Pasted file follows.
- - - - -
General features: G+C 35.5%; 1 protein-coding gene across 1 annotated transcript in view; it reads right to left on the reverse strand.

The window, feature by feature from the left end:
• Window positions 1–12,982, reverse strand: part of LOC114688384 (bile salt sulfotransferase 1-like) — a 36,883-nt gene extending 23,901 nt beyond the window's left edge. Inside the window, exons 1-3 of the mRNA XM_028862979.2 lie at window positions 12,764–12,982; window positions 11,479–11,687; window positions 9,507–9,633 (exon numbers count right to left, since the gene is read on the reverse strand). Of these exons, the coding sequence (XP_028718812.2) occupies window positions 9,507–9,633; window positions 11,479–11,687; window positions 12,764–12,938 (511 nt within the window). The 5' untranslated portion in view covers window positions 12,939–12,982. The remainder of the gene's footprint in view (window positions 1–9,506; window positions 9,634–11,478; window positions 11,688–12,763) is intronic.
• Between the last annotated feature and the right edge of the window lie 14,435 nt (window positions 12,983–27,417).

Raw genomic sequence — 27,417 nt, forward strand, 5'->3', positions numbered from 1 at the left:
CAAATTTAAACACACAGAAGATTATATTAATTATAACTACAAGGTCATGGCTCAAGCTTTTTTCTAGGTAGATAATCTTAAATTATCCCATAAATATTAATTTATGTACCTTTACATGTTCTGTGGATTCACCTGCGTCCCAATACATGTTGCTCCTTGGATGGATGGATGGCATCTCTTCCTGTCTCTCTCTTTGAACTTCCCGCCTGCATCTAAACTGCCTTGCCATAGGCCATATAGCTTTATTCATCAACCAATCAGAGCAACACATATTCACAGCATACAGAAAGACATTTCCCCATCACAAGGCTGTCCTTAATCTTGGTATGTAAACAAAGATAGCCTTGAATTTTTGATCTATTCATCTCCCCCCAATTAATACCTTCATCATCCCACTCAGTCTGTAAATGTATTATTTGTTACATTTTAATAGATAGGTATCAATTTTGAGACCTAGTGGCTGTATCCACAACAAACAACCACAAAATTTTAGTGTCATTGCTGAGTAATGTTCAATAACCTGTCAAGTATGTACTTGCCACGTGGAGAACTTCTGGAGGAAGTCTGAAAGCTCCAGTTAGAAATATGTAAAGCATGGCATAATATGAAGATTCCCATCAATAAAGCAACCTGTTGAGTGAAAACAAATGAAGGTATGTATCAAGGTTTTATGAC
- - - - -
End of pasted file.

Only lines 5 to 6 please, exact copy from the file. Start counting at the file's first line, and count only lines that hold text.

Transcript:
Raw genomic sequence — 27,417 nt, forward strand, 5'->3', positions numbered from 1 at the left:
CAAATTTAAACACACAGAAGATTATATTAATTATAACTACAAGGTCATGGCTCAAGCTTTTTTCTAGGTAGATAATCTTAAATTATCCCATAAATATTAATTTATGTACCTTTACATGTTCTGTGGATTCACCTGCGTCCCAATACATGTTGCTCCTTGGATGGATGGATGGCATCTCTTCCTGTCTCTCTCTTTGAACTTCCCGCCTGCATCTAAACTGCCTTGCCATAGGCCATATAGCTTTATTCATCAACCAATCAGAGCAACACATATTCACAGCATACAGAAAGACATTTCCCCATCACAAGGCTGTCCTTAATCTTGGTATGTAAACAAAGATAGCCTTGAATTTTTGATCTATTCATCTCCCCCCAATTAATACCTTCATCATCCCACTCAGTCTGTAAATGTATTATTTGTTACATTTTAATAGATAGGTATCAATTTTGAGACCTAGTGGCTGTATCCACAACAAACAACCACAAAATTTTAGTGTCATTGCTGAGTAATGTTCAATAACCTGTCAAGTATGTACTTGCCACGTGGAGAACTTCTGGAGGAAGTCTGAAAGCTCCAGTTAGAAATATGTAAAGCATGGCATAATATGAAGATTCCCATCAATAAAGCAACCTGTTGAGTGAAAACAAATGAAGGTATGTATCAAGGTTTTATGAC